PAGA Strikes Again: The Statute of Limitations Does Not Apply to Representative Plaintiff

In Johnson v. Maxim Healthcare Services, Inc. (“Johnson”), the California Court of Appeal, Fourth District, Division One (San Diego) held that an employee, whose individual claim is time-barred, may still pursue a representative claim under PAGA. Therefore, any aggrieved employee can bring a PAGA action at any time, regardless of when the employee was personally aggrieved.

Plaintiff, an hourly non-exempt employee, filed a lawsuit against her employer, Maxim Healthcare Services, Inc. (Maxim), under the Private Attorney General Act of 2004 (PAGA). (Lab. Code, § 2698, et seq.).  Specifically, Plaintiff alleges that on September 7, 2016, she signed an agreement in connection with her employment that included a non-competition clause, which is prohibited under California law. Plaintiff filed her complaint on September 9, 2019, more than three years after she signed the agreement. Maxim demurred to the complaint arguing that Johnson’s individual claim was time-barred because she signed the Agreement three years before she filed suit. The superior court sustained Maxim’s demurrer to complaint, finding that Plaintiff’s individual claim was time-barred.  The court subsequently dismissed the action with prejudice.

The Court of Appeal noted that a PAGA claim is legally and conceptually different from an employee’s own suit for damages and statutory penalties because an employee suing under PAGA “does so as the proxy or agent of the state’s labor law enforcement agencies.” However, only an aggrieved employee has standing under PAGA. Accordingly, the main issue addressed on appeal was whether an employee, whose individual claim is time-barred, may still pursue a representative claim under PAGA. The Court of Appeal held the answer is yes. In reaching its conclusion, the Court of Appeal relied on Kim v. Reins International California, Inc. (2020) 9 Cal.5th 73 (Kim), where the Supreme Court concluded an employee who settles and dismisses individual Labor Code claims does not lose standing to pursue a PAGA claim. The Supreme Court in Kim also observed PAGA standing is not “inextricably linked to the plaintiff’s own injury and PAGA standing does not depend on maintaining an individual Labor Code claim.”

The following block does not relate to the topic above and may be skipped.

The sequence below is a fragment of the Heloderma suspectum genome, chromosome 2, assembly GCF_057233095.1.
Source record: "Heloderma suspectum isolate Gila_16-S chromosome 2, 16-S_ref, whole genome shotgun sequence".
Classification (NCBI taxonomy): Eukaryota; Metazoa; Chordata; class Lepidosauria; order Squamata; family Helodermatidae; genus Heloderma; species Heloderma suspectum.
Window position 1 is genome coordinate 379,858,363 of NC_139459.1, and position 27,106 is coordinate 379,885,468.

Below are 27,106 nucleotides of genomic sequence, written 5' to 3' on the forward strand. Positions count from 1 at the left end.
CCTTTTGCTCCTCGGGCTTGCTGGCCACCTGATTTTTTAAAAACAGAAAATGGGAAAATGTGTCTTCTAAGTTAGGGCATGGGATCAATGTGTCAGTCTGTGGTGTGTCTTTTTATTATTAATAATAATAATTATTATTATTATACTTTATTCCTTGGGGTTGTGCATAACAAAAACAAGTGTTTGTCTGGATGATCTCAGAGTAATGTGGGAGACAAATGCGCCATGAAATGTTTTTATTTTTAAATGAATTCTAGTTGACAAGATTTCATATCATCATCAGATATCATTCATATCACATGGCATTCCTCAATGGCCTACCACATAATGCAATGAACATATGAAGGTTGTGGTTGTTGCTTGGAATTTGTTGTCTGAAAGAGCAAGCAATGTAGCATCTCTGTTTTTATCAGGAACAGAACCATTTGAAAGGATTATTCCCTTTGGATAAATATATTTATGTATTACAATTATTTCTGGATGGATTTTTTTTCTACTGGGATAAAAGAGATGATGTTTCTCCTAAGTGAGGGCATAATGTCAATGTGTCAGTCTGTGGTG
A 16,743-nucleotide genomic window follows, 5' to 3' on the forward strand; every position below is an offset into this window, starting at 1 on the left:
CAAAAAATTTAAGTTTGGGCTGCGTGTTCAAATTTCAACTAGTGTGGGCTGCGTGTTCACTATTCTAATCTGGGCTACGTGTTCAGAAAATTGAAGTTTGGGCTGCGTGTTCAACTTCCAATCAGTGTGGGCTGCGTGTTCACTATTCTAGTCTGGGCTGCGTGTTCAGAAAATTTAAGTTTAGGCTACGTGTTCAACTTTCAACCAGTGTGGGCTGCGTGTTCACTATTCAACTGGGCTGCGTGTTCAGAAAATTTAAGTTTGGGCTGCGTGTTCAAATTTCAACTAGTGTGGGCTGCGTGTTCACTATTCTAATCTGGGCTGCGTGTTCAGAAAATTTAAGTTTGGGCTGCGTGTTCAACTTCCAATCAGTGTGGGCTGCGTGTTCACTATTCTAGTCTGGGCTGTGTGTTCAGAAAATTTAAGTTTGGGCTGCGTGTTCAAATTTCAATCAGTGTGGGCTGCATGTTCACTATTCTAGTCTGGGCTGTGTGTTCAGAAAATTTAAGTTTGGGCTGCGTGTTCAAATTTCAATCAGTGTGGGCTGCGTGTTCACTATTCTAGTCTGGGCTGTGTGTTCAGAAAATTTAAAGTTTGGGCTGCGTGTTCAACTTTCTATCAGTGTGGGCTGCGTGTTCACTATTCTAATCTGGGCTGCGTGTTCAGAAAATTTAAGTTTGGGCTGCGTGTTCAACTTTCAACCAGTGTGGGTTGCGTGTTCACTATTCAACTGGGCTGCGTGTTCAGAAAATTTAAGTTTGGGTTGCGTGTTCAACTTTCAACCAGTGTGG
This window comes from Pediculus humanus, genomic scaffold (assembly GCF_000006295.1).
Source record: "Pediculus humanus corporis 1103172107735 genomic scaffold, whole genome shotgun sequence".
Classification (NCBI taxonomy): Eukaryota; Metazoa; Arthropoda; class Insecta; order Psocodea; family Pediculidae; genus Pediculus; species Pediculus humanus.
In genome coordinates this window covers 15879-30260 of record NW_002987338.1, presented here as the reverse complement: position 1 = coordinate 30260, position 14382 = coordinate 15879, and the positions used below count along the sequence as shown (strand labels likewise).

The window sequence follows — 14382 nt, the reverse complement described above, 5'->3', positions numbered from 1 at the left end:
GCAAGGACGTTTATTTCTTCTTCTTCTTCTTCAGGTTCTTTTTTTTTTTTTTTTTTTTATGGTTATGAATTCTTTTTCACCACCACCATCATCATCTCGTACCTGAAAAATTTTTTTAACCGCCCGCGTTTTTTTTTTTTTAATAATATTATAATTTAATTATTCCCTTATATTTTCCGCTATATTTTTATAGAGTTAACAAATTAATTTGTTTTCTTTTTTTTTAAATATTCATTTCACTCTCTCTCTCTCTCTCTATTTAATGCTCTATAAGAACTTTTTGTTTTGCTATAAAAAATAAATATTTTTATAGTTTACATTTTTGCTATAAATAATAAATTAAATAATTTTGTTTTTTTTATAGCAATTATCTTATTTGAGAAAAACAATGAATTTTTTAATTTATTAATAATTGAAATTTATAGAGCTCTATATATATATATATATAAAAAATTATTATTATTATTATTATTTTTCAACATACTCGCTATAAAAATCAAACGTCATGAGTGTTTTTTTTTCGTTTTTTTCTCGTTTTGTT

Thus, in using this same rationale expressed by the Supreme Court in Kim, the Court of Appeal concluded Plaintiff is an “aggrieved employee” with standing to pursue her PAGA claim. The fact that Plaintiff’s individual claim may be time-barred does not nullify the alleged Labor Code violations nor strip Plaintiff of her standing to pursue PAGA remedies. Specifically, the court held the fact that Plaintiff’s claim is time-barred places her in a similar situation as a plaintiff who settles her individual claims or dismisses her individual claims to pursue a stand-alone PAGA claim. Therefore, the Court of Appeal reversed the trial court’s order sustaining Maxim’s demurrer.

This decision is another reminder that  employers should frequently review its company agreements, onboarding documents, and wage and hour policies to ensure they are California compliant. When an employer receives an employee’s notice to the Labor & Workforce Development Agency, the employer should request assistance from counsel in order to consider all possible procedural and substantive PAGA defenses.

This document is intended to provide you with information about employment & labor law related developments. The contents of this document are not intended to provide specific legal advice. If you have questions about the contents of this alert, please contact the authors. This communication may be considered advertising in some jurisdictions.

July 23, 2021